Mentoring — Getting Help and Giving Back

By Catherine Lang-Cline    

If you are an entrepreneur, I am guessing that you started your business with a great idea for a good or service that you really believed in. You may or may not have gained some business knowledge along the way before creating your own business but regardless, there is no way you could have been prepared for all of the nuances involved with running a business. So what can you do? You can get help.

The first thing you need to do is admit that you need it. And just so you are aware, everyone needs it. That is why large corporations have Boards of Directors and advisors, they get the expertise they need. And you can too.

To get started, think about where some of your weakness are. These are the first areas that you must seek help for and you could start with finding an advisor, or better yet, create an advisory board for your business. You can ideally pay this board or just buy them lunch, but meet quarterly and discuss the issues of your business and the areas that are not your strengths. Is there someone on your list that you would love to have as an advisor? Ask them. You will be surprised as to how much people are willing to help if you respect their time and their expertise

You can also find a mentor or maybe a couple of them because more than one opinion on something is always better. But a mentor is more like someone you aspire to be like in business, in your personal life or both. They can share how they achieved their status and guide you around some of the potholes that they encountered. There is nothing better than someone who can help navigate you to your goal.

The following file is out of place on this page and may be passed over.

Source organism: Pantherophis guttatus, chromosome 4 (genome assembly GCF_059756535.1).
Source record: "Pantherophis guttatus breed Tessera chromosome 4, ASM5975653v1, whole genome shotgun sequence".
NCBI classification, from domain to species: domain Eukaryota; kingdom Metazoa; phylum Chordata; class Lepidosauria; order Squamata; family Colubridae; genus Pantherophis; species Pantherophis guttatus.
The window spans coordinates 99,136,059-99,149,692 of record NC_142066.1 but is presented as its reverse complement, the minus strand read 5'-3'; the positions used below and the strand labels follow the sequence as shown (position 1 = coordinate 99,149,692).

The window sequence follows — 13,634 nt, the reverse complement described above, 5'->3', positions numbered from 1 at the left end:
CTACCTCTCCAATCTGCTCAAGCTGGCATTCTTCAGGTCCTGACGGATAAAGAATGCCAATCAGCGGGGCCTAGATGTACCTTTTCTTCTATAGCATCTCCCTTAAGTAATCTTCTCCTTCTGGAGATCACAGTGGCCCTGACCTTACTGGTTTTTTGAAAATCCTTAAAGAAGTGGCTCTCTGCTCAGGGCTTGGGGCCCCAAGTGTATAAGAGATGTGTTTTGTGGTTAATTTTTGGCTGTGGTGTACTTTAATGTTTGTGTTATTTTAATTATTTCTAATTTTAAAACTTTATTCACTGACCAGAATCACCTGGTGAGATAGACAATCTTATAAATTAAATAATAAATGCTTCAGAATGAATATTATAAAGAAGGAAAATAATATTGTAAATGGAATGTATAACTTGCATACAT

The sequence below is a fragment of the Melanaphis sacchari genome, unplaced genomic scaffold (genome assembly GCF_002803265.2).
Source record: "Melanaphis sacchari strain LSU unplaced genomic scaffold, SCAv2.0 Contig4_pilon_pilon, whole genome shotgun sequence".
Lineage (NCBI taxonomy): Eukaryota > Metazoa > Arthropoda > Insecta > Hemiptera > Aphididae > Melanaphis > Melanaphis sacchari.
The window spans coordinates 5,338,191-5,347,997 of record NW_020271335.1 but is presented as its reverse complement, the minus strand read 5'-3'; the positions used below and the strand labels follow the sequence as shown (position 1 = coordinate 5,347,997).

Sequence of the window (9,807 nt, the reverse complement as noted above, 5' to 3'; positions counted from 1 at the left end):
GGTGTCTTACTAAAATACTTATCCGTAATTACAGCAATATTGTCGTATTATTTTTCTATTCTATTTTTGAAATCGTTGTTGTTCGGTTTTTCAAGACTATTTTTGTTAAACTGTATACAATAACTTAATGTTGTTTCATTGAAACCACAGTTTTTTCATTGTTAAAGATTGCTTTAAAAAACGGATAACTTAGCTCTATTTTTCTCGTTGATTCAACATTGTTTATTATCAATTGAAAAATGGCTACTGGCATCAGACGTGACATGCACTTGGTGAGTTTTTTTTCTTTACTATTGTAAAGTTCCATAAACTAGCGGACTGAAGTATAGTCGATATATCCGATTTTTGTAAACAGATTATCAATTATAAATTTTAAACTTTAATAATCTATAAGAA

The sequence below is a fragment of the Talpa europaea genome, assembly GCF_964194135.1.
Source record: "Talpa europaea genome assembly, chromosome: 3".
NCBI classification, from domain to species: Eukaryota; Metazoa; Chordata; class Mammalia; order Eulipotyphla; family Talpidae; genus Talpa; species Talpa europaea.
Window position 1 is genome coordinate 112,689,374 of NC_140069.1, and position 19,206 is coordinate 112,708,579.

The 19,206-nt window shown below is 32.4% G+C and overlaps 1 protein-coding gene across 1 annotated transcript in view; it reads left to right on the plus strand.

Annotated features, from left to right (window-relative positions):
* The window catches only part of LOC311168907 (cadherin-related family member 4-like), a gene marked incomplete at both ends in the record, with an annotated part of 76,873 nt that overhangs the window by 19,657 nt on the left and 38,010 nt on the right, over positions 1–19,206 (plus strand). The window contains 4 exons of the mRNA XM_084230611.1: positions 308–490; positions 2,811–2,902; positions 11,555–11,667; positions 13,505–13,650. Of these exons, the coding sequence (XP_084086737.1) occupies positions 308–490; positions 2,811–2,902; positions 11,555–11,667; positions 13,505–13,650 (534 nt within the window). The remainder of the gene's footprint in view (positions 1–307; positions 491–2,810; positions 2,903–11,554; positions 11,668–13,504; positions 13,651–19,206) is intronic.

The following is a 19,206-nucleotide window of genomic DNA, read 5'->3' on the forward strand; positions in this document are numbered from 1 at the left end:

Now that you are well on your way to growth with your new advisors and mentors, start to think about how you can pay it forward. Once you have been in business 5, 10, 15 or more years, your experience to someone that is starting up will be invaluable. And by this time, you really know more than you think. Think that you don’t have time for that? Well, someone else did make time for you and I am guessing that they were busy as well. Which means it can be managed and scheduled a bit on your terms. After all, they are coming to you for help. Maybe you meet with your mentee quarterly to discuss problems and give them a to-do list to walk away with? You will be amazed as to how much you know and how much you can guide them through the issues of starting business. And an added bonus— you just might get a free lunch out of it.

Having done both, I can tell you that the power to give help and get it is incredible. If you start working with a mentor or advisor, be on-time, be courteous, and really listen to what you are being told. Ultimately, it is your business and your choice to move forward with any advice, but really take the knowledge to heart. And if you are mentoring or advising someone, be on-time, be patient, and speak about your own experiences because it is those life-lessons that teach the most.